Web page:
Presentation on theme: "Few Tips from Finland and Finnish people Greeting When you meet a Finnish person for the first time, they usually introduce themselves, shake your hand."— Presentation transcript:
Few Tips from Finland and Finnish people Greeting When you meet a Finnish person for the first time, they usually introduce themselves, shake your hand and look right into your eyes. In Finnish society, looking into each other’s eyes means honesty. If you kiss a Finn on their cheeks, he or she may be scared. The fact that we don’t talk a lot is part of our social culture and should not be regarded as impolite. Moreover, the Finnish language lacks long phrases and fixed expressions on politeness typical of many other languages, e.g. English.
Finnish way to communicate When a Finn is talking he/she does not like to be interrupted. Formal address can be applied if you are talking to somebody very much older than you, but otherwise it is seldom used. The common use of first names when addressing someone belongs to Scandinavian culture. (My first name is Seija, and I hope you use it. My family name is Lehto, you need it if you try to find my phone number. )
Humour Finns have a great sense of humour, although many of the jokes relate to the Finnish language (impossible to translate), love and hate relationships between two neighbouring towns/countries and, of course, blondes. Mr Bonfire….
Be punctual Both during their spare time and at work, the Finns are strict about time. Arrive at an appointment rather five minutes before the agreed time than five minutes late. Observe the agreed times! No smoking Smoking is normally NOT allowed inside, and Finland has some of the strictest regulations against smoking. Therefore, always remember to check if there is a sign ‘Tupakointi kielletty’, which means ‘No smoking’. (In school yards smoking is ALLWAYS forbidden!)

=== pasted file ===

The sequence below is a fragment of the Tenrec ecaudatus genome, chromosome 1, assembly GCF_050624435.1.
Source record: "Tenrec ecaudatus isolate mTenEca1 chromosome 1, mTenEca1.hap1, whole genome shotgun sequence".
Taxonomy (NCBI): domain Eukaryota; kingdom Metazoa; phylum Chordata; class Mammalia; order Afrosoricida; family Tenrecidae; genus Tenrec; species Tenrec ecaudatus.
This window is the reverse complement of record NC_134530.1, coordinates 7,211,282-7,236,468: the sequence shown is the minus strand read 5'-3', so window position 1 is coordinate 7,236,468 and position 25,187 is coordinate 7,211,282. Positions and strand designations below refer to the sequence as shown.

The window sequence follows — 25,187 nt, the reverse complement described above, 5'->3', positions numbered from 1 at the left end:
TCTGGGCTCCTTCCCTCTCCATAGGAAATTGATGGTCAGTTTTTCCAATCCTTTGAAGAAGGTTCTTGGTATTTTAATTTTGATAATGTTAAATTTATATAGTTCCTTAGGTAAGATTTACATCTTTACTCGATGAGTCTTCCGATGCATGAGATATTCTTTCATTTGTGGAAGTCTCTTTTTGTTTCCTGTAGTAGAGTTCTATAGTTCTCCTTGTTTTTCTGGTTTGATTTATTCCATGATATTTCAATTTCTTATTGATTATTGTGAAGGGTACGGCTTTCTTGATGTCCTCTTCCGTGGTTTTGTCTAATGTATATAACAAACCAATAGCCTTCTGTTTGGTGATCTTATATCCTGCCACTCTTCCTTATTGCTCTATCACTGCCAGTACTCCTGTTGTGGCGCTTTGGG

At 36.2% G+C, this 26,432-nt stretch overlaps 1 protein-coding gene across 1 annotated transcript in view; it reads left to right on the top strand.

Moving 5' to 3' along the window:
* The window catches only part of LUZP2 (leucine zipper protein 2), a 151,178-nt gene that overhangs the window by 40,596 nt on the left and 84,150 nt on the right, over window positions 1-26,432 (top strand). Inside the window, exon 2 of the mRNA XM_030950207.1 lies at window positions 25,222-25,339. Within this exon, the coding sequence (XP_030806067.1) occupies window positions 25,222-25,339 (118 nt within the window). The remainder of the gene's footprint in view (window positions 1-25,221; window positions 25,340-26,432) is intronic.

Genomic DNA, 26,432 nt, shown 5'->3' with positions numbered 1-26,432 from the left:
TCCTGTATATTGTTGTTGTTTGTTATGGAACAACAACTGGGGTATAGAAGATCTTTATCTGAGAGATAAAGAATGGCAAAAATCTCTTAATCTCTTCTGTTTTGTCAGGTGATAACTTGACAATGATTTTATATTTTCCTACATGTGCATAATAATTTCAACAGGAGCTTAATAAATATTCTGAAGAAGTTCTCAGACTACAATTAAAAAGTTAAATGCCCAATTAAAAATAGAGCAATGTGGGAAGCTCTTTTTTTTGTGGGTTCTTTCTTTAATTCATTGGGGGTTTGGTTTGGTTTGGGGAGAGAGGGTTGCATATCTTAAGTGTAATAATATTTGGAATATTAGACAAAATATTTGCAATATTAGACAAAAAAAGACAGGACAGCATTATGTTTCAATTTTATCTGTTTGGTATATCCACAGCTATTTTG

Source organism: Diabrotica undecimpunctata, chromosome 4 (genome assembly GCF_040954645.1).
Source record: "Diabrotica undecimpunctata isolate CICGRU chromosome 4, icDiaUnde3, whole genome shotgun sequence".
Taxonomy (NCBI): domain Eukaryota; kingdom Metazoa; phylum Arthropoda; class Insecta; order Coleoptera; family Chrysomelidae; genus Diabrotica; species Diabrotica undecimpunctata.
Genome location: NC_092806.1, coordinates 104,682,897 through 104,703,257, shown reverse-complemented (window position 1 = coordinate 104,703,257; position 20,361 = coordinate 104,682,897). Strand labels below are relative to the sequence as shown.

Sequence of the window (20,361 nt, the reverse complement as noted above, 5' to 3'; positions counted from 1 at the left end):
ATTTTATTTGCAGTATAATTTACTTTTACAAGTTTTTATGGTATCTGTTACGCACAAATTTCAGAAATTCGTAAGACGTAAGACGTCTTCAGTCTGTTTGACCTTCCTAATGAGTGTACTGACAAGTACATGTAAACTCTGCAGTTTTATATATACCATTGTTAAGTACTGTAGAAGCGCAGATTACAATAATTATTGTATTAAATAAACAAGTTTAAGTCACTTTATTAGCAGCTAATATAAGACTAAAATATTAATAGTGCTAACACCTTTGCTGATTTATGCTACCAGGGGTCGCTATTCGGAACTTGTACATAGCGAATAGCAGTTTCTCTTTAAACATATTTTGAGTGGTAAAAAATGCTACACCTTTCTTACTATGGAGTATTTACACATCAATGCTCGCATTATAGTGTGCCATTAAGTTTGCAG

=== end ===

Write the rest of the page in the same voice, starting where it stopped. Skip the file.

Sauna Sauna is an essential part of Finnish culture. It is absolutely worth trying. Originally, sauna was not only a place to bath but also a place where children were born and sick people cared for. It is not customary for men and women to share a sauna together unless they are family members. Most homes have their own saunas, even in blocks of flats. If a Finnish person invites you to sauna, it means that he/she has accepted you as a friend. For the Finns, being naked in a sauna is natural, but they will understand if you want to come there covered with a towel or swimming suit.
How To Bathe in a Finnish Sauna There is no one right way to take a sauna. Above all you should be in good company, so that you can enjoy the experience in peace. One usually goes to the sauna naked, but you can wear a bathing suit or towel if you feel more comfortable: no erotic meaning is implied. Try this first, and once you've tried it out, you can change it to suit your taste: Start by taking a shower. This helps to keep the hot room clean. Enter the sauna and sit on the upper bench. You may want to use a small towel to sit on. Sit back for a few minutes and let the heat permeate your body and open the pores of the skin. You may adjust the air moisture by throwing water on the stones of the heater. The steam will make the room feel hotter.
Step into the changing room to cool down, maybe take another shower. You may go back to the heat a few times, taking your time to relax and enjoy the warmth. Finally shower to clean yourself from the sweat. Allow yourself to cool and dry properly before clothing yourself. Follow the sauna with a peaceful rest and a drink. To get the most of the sauna, you will need: At least half an hour of time, preferably an hour or more, so you have ample time to relax. A large towel to dry yourself You may also want to consider these: A smaller towel to sit on A moisturising lotion for after the sauna A bathrobe to wear while cooling down
The temperatures in a sauna are of the order of 60 to 100 degrees Celsius. The air can be relatively dry, or water can be sprinkled over the stones to increase humidity. The air must never be completely dry, however, since it could be harmful to the respiratory system. Splashing water on the benches has a cooling effect, since the evaporating water will take heat out of the air. (at Vallinranta sauna: there are towels, bathrobes, and small towels to sit on already waiting; ladies, if you don’t want to wash your hair, please take an extra towel with you)
A cool, refreshing shower during or after the sauna completes your relaxation. Many Finns have saunas at their summer homes by the literally tens of thousands of lakes in Finland, and a sauna is not complete without a refreshing swim. In the winter, sauna veterans will even make a hole in the river ice and dive into the icy water (approx. 3 to 5 Celsius). Also, you should try the vihta if you ever get the possibility. (In the picture next page, sauna enthusiasts show how to use the vihta in a mock sauna during a summer festival in Kotka, Finland) More about sauna: